Regular Fool readers will hopefully be familiar with the basics of stock picking. Stocks might be picked because they are cheap (value investing), pay more dividends than average (income investing), or are expected to rise in price dramatically (growth investing). Identifying potentially outperforming stocks might involve looking at price-to-earnings ratios and estimates of revenue growth, and comparing dividend yields and profit margins.
But there are alternative ways to look at companies, outside the basic investment toolkit, that might yield additional insights. It is, however, important to point out that all metrics are almost useless in isolation. They are useful in judging performance over time or comparing similar companies. Entire industries can be compared with aggregate metrics. When picking stocks, an investor is looking for the best, and the best is only evident in comparison.
Drilling down on differences
Some novel metrics make sense for looking at any company in any industry. Looking at revenue per employee (RPE) can help measure how productive a company’s workers are. If a company spends millions installing new IT systems, looking at how RPE changes over time can help assess the effectiveness of the upgrade.
An investor might want to divide a company’s revenue by its carbon emissions or look at its reported energy intensity. Environmental issues are increasingly important to consumers and regulators. So choosing companies that are becoming more energy-efficient than their peers or moving towards eliminating carbon emissions might be desirable.
Some metrics are specific to the type of business a company does. Banks make money by charging higher interest rates on loans compared to the interest they pay on deposits. Subtracting interest paid on deposits from income received from loans and dividing this by the total amount of loans made yields net income margin (NIM). A bank would like NIM to be as high as possible.
Analysing companies in the hotels business would not be complete without looking at revenue per available room (RevPAR). Average daily rate (ADR) and occupancy rate (OR) are also important and commonly reported by hoteliers. Multiplying ADR and OR together results in RevPAR. Obviously, charging more per night and/or fully booked rooms increases RevPAR. Expect to find substantial differences in RevPAR, ADR, and OR when comparing budget hotel operators against premium hoteliers.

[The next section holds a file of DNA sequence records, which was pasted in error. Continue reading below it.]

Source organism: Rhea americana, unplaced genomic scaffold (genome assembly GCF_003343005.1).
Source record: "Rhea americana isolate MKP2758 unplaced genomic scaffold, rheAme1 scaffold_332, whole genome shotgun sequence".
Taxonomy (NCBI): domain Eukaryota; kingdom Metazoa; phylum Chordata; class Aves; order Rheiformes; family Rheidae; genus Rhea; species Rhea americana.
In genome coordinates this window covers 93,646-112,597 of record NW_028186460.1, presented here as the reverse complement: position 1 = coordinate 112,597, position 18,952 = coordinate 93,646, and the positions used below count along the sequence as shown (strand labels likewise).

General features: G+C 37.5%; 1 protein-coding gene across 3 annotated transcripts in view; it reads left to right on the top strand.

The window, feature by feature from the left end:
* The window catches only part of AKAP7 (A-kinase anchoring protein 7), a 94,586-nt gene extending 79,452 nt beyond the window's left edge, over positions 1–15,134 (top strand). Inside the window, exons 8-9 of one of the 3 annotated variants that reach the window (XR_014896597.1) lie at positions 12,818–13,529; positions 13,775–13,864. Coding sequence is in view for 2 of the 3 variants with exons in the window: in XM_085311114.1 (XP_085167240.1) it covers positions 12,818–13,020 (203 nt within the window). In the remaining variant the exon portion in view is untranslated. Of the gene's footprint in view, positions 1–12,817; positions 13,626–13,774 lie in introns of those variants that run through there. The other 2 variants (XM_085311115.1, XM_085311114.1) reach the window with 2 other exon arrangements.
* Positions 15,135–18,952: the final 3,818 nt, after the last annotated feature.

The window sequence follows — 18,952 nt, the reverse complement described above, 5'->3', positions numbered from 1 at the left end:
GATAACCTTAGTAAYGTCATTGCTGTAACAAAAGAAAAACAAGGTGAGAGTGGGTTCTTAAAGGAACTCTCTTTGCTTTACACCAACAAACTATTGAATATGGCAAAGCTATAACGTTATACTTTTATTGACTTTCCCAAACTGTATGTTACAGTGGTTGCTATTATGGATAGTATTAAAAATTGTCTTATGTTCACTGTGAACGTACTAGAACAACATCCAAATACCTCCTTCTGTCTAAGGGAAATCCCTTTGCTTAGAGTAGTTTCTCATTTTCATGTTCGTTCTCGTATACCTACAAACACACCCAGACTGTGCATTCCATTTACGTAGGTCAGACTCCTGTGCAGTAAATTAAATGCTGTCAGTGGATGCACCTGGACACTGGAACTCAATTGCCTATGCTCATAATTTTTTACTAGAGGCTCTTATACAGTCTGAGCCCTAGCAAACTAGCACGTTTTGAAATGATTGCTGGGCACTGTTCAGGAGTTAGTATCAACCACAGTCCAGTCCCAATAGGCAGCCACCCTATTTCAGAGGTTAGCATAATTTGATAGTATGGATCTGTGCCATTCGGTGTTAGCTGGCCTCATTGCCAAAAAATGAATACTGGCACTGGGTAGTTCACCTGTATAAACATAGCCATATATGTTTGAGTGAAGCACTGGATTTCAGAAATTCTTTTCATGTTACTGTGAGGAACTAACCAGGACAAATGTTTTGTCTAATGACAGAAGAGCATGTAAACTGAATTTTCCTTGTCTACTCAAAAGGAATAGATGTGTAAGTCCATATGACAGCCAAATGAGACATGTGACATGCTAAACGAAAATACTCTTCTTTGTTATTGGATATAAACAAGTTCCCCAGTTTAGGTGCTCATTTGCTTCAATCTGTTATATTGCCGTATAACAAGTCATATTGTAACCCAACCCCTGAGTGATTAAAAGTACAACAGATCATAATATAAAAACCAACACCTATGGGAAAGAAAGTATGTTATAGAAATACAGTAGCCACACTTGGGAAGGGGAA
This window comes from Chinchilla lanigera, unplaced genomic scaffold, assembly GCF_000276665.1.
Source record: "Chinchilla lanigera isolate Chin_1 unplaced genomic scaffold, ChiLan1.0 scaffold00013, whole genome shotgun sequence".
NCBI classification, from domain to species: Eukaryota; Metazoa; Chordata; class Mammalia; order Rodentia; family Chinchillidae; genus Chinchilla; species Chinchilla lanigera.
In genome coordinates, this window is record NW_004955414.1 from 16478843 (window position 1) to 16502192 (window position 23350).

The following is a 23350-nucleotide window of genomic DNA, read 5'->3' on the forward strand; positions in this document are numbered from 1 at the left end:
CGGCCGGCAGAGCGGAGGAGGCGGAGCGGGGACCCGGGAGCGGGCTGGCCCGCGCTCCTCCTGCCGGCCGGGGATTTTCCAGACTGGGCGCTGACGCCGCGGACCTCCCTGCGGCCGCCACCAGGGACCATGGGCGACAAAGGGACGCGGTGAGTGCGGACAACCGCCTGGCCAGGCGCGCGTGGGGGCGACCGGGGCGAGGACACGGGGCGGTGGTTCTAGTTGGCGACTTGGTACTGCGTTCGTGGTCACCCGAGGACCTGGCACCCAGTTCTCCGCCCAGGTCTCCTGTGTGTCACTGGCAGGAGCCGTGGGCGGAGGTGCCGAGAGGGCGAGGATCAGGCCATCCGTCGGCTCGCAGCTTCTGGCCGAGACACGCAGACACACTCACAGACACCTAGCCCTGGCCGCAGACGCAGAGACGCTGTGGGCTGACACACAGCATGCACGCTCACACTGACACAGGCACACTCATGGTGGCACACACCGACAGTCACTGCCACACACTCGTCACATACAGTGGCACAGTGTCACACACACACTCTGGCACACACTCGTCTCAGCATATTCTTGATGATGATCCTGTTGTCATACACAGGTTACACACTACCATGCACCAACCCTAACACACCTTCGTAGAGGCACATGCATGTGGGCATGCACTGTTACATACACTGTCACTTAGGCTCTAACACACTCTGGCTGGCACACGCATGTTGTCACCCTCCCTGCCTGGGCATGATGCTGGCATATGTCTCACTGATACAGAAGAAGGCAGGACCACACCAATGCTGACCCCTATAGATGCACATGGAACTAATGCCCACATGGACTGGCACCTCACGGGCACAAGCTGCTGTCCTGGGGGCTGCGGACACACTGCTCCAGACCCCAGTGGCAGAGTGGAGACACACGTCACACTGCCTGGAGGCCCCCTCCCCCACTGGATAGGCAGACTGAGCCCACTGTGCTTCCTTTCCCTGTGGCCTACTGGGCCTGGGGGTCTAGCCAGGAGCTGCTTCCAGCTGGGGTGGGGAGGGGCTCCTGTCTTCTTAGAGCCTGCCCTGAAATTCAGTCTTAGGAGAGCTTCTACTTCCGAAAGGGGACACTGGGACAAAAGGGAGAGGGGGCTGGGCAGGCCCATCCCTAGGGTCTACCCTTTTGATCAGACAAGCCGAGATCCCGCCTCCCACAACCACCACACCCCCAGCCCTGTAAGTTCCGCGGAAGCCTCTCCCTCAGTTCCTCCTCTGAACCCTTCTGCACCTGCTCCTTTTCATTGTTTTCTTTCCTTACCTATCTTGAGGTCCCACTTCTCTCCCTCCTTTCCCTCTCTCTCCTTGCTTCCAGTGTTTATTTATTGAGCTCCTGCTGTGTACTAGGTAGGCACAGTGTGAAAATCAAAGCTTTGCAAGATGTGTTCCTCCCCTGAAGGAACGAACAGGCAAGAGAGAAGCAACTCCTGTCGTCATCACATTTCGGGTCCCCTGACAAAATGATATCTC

Revenue per available seat kilometre (RASK) is important for looking at airline stocks and is calculated by dividing revenue by available seat kilometres (ASM). Multiplying the number of plane seats available by the number of kilometres they fly gives ASM. RASK will differ between budget airlines and flag carriers.
There is no single way to pick winning stocks. However, successful investors seem to strive to really understand the companies they invest in. Diving deep into an analysis of a company will help in understanding its strengths and weaknesses, and how it makes money. I have only scratched the surface here, but using alternative and industry-specific performance metrics should help an investor gain insight into a company.
Whatever the metric, noting it is higher or lower for one company versus another is not a reason to invest. Understanding it in terms of a competitive advantage that will persist might be a reason to pick one stock over another.
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James J. McCombie has no position in any of the shares mentioned. The Motley Fool UK has no position in any of the shares mentioned. Views expressed on the companies mentioned in this article are those of the writer and therefore may differ from the official recommendations we make in our subscription services such as Share Advisor, Hidden Winners and Pro. Here at The Motley Fool we believe that considering a diverse range of insights makes us better investors.